"If you draw a giraffe, you must draw him with a long neck. If, in your bold creative way, you hold yourself free to draw a giraffe with a short neck, you will really find that you are not free to draw a giraffe. ... You can free things from alien or accidental laws, but not from the laws of their own nature." G.K.Chesterton in Orthodoxy.
That man has a soul is generally accepted by most common folk - even writers and artists - though we may quibble over exactly what this soulishness means. For this article I would like to set forth a definition that most would accept - a throbbing ache for fulfillment. We seem to be born with a longing for meaning and significance. Most of us eventually discover that meaning and significance are not found in the physical pleasures or acquisitions of life. In the words of Ravi Zacharias, "The loneliest moment in life is when you have just experienced what you thought would deliver the ultimate, and it has let you down." (from Can Man Live Without God)
But where do we look to satisfy this soulishness? That's the issue.
The Christian view is that the soul is a God implanted compass to draw us outside of ourselves pointing us to look to something higher and greater. That's all I will say about this view because I want to focus on several atheistic/humanistic approaches.
The first view I call the honest view. I will use famous 20th century atheist Bertrand Russell as it's proponent. His remark that life must be lived in a state of "unyielding despair" both states that there is no higher purpose or meaning to look to and correctly analyzes the life result of that belief - despair, with no hope and no way out. In short, Russell says there is a yearning but no ultimate fulfillment for life. There is no meaning.
"We are here because one odd group of fishes had a peculiar fin anatomy that could transform into legs for terrestrial creatures; because comets struck the earth and wiped out dinosaurs, thereby giving mammals a chance not otherwise available (so thank your lucky stars in a literal sense); because the earth never froze entirely during an ice age; because a small and tenuous species, arising in Africa a quarter of a million years ago, has managed, so far, to survive by hook and by crook."We may yearn for a 'higher' answer—but none exists. This explanation, though superficially troubling, if not terrifying, is ultimately liberating and exhilarating" Stephen Jay Gould
The second I call get over it. A proponent of this view was the late Stephen Jay Gould. As shown above, his view says man can be liberated and exhilarated (his notion of the soul's fulfillment) if we just face the facts squarely and get on with it. Interestingly enough, though, his language gives him away - "This explanation, though superficially troubling, if not terrifying, is ultimately liberating and exhilarating." If man is just a cosmic accident, why should there be anything to trouble or terrify? Man's soulishness becomes a cosmic joke played by blind chance.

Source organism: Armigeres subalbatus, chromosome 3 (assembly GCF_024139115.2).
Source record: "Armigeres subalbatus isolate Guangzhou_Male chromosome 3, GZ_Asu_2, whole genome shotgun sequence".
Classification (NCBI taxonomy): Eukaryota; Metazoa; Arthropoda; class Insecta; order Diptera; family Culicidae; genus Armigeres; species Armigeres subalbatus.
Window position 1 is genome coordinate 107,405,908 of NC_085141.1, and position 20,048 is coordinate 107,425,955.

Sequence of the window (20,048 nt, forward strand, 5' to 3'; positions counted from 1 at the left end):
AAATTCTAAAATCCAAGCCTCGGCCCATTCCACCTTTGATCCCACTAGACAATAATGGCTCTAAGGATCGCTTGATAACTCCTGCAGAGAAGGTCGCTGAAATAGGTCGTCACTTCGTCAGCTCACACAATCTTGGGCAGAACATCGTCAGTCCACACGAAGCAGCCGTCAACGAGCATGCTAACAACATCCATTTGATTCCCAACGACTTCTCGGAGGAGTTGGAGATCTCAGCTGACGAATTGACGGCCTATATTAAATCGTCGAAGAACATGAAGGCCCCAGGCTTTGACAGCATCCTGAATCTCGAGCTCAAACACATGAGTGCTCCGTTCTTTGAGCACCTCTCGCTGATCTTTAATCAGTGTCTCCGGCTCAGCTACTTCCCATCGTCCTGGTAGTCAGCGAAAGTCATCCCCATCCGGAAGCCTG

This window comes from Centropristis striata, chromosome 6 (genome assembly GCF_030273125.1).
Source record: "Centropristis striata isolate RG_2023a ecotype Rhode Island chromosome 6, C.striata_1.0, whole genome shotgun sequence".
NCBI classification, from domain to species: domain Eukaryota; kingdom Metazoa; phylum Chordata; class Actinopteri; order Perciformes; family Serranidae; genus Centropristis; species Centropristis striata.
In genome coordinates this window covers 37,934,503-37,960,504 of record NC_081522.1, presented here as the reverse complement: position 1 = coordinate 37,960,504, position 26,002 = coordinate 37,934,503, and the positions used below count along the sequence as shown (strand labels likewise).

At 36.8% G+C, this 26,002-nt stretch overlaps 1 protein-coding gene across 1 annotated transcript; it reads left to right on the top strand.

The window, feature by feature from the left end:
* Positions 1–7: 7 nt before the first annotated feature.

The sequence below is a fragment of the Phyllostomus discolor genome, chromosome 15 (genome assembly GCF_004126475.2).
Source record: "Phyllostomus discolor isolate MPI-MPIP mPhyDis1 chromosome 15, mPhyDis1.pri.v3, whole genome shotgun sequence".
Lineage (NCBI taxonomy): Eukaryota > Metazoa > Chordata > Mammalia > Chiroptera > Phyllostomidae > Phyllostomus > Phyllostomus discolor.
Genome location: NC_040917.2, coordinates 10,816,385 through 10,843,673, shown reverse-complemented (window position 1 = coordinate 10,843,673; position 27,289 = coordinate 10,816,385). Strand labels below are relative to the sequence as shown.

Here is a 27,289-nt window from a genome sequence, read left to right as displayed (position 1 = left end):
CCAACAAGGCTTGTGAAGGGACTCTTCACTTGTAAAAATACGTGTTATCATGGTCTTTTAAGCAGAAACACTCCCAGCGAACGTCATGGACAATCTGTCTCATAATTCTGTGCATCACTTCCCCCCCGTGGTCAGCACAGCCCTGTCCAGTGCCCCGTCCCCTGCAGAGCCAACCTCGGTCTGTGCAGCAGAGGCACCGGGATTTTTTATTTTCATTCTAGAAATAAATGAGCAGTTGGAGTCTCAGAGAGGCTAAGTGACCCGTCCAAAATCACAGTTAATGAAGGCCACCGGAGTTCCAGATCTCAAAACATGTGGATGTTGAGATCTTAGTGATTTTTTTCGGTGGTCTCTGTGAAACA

"The feeling of awed wonder that science can give us is one of the highest experiences of which the human psyche is capable. It is a deep aesthetic passion to rank with the finest that music and poetry can deliver. It is truly one of the things that make life worth living and it does so, if anything, more effectively if it convinces us that the time we have for living is quite finite." Richard Dawkins, Unweaving the Rainbow: Science, Delusion and the Appetite for Wonder
Richard Dawkins is an example of the third view which I call counterfeit. Dawkins seems to agree that the things that give meaning to life are not the physical but the ethereal experiences of awe and wonder from science, music, poetry, etc. From his evolutionary/atheistic perspective, however, Dawkins is amazed at what the mind of man can conceive rather than that man's mind can conceive at all. It's like those who look at the amazing pictures from the Hubble space telescope and only marvel at man's accomplishment of building and placing such a great and powerful instrument.
Conclusion. Yes, it is fearful to contemplate the vastness of empty space teaming with billions and billions of stars. How small and insignificant this makes man -- if the measure is man alone. No further can the atheist/humanist go. Left with the honest assessment of unyielding despair, or the get over it bravado of the superficially troubling, if not terrifying truth of accidental and meaningless existence, or the counterfeit of looking low to the creature for awe and wonder, these all draw a giraffe with a short neck - man with a much diminished soul - in short, inviting man to suicide.
"Do not free a camel of the burden of his hump; you may be freeing him from being a camel. Do not go about as a demagogue, encouraging triangles to break out of the prison of their three sides. If a triangle breaks out of its three sides, its life comes to a lamentable end." G.K. Chesterton